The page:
George Head and Margaret Sutherland recently spoke at the University of Glasgow's internationalisation conference. Below is an abstract of their paper. They would be happy to engage in discussion with subscribers, and make their full paper available.
There is growing recognition within development studies that if communities and Universities are to engage as co-workers in finding solutions to trans national issues then there has to be meaningful dialogue between the epistemologically different knowledge systems that exist. Funding bodies have been calling for greater cross and interdisciplinary working within and across Universities. This too has resulted in hitherto discrete disciplines each with their own cadre of experts coming together to address a common issue. This seemingly simplistic idea of ‘coming together’ belies the complexities around the practicalities of effective knowledge exchange endeavours. Tensions can exist within and across University departments as they seek to work collaboratively on interdisciplinary projects. If cognisance is to be given to the different forms of knowledge and if one is to learn from the other and practice is to change then it is imperative that reflective learning across epistemological, cultural and institutional boundaries takes place and this requires some form of collaboration between the often disparate groups.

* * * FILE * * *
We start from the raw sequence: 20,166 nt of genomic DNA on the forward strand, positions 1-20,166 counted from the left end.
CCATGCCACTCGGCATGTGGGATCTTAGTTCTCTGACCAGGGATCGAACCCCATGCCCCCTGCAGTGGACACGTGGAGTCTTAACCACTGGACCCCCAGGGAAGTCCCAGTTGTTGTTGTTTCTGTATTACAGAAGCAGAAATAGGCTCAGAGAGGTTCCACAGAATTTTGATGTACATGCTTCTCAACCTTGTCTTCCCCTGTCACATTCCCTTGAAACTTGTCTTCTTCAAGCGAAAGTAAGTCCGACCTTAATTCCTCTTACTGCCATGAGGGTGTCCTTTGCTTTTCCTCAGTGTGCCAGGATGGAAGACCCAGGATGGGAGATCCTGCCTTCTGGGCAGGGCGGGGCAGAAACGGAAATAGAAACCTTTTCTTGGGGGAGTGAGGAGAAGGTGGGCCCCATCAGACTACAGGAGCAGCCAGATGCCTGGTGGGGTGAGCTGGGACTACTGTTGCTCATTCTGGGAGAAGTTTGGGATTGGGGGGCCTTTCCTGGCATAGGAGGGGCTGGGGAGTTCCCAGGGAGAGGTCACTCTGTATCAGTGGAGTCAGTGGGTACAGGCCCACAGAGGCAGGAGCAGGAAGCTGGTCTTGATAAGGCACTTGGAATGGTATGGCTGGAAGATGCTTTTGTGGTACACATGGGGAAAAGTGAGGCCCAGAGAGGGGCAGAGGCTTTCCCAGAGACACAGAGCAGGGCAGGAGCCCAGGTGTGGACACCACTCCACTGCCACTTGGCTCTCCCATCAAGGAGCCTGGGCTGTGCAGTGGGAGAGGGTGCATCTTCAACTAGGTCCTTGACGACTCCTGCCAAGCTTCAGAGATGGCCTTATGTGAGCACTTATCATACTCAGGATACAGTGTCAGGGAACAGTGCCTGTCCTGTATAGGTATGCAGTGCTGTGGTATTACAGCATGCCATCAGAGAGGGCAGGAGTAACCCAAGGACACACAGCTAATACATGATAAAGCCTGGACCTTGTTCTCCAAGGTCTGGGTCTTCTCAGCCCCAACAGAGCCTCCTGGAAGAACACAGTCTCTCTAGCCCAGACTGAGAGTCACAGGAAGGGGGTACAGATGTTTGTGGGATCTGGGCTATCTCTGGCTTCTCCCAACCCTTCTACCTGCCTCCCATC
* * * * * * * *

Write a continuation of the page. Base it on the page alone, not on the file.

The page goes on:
Using the work of Wenger (1998), Engestrom (1999) and Head (2003) this paper will explore the role of Universities within such dialogic opportunities and consider how an apparent range of contending and contested knowledge systems can be brought together to create “communities of practice”. By necessity talking about “communities of practice” opens up discussion about how individuals manage the complex interactions between them. The perennial issues around dominant cultures, power constructs, voice and collaborative working become relevant for all who work with human beings. It will be argued that we have the capacity to pool our mental resources to create knowledge through joint mental effort and it is though communal construction of knowledge we will begin to address institutional, geographical, cultural and epistemological diversity. Using examples from practice we will offer instances of both successful and unsuccessful collaboration in one case within the same country and the same academic domain.
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